Submitted to: Journal of Horticultural Science and Biotechnology
Publication Type: Peer Reviewed Journal
Publication Acceptance Date: 11/2/2012
Publication Date: 3/4/2013
Citation: Mattison, C.P., Tarver, M.R., Florane, C.B., Graham, C.J. 2013. Temporal expression of pecan allergens during nut development. Journal of Horticultural Science and Biotechnology. 88-2:173-178.
Interpretive Summary: Pecan nuts and other tree nuts are among a group of eight foods that most commonly cause food allergy. Pecan nuts and other tree nuts contain proteins that can cause severe allergic reactions in susceptible individuals. The accumulation of these allergy-causing proteins in nuts requires expression of certain genes at specific times during nut development. We evaluated the timing of expression of three genes encoding food allergen proteins during pecan nut development. Each of the allergen genes was expressed at relatively low levels within the developing seed pod early in development, and we observed a substantial increase in accumulation of each of the three allergen messenger RNAs as the nuts matured. Our results better characterize pecan allergen gene expression, and may allow the development of molecular methods to reduce or eliminate pecan allergens from nuts.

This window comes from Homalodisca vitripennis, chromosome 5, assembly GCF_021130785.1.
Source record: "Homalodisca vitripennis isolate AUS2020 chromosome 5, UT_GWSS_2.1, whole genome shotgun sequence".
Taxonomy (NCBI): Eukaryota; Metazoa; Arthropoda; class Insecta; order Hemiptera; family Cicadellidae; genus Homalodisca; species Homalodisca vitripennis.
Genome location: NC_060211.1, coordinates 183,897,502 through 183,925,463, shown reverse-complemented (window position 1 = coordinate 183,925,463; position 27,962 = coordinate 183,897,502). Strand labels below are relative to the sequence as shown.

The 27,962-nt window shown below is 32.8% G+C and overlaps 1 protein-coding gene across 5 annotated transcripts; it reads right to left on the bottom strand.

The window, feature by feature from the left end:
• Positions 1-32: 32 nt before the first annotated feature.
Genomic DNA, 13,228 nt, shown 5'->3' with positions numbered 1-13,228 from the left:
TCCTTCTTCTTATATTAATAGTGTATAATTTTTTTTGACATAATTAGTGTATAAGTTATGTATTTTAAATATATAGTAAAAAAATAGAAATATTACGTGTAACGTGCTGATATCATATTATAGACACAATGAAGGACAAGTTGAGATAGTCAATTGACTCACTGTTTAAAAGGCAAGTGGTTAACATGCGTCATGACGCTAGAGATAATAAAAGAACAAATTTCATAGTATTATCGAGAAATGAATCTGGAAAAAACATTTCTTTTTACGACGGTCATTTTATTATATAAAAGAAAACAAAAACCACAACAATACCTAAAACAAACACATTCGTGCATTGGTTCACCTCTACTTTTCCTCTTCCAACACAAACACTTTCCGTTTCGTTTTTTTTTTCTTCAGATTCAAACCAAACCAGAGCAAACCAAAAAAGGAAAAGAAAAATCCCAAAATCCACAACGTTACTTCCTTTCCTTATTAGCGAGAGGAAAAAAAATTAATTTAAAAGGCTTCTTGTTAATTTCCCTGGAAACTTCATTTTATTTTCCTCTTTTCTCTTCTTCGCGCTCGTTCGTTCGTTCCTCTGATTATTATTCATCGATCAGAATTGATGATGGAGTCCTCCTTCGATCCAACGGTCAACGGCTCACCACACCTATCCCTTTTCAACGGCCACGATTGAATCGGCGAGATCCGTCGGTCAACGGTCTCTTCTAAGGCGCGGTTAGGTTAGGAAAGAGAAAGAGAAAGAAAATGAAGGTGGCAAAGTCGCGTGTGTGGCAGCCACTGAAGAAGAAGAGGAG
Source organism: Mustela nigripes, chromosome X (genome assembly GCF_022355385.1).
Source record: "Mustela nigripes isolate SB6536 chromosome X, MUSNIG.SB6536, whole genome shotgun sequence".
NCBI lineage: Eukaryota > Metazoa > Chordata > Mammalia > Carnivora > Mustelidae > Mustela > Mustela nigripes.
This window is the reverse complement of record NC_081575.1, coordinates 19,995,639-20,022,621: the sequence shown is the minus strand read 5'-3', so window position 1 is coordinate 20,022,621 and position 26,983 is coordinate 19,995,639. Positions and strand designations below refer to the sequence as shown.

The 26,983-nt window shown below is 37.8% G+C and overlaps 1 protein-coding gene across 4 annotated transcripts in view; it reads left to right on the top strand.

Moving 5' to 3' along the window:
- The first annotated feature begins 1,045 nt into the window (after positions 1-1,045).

Technical Abstract: Pecan nuts and other tree nuts are among a group of eight foods that most commonly cause food allergy. The growth of pecan nuts is a highly complex process orchestrated by the temporal and spatial expression of specific genes. Three conserved seed-storage proteins from the prolamin and cupin superfamilies; including 2S albumin, 7S vicillin, and 11S legumins are commonly identified as food allergens from nuts. Transcript levels for pecan 2S albumin (Car i 1), 11S legumin (Car i 4), and 7S vicillin homolog (Car i 7S) were investigated in developing nuts from the Desirable and Sumner cultivars, using quantitative Real-Time PCR (qRT-PCR). Each of the allergen transcripts was detected at relatively low levels within the developing seed pod during early nut out-growth. We observed a several thousand-fold increase in accumulation of each of the three allergen messenger RNAs, as nut growth continued and the seed pod filled. This was followed by a decline in message level during nut maturation. In most cases we observed similar levels of allergen gene expression in the Desirable and Sumner cultivars, although Car i 1 and Car i 4 transcripts varied slightly. The findings presented here provide evidence that expression of genes encoding allergenic seed storage proteins is temporally regulated, and methods targeting transcriptional regulation may be used in the future to reduce or eliminate pecan allergens from nuts.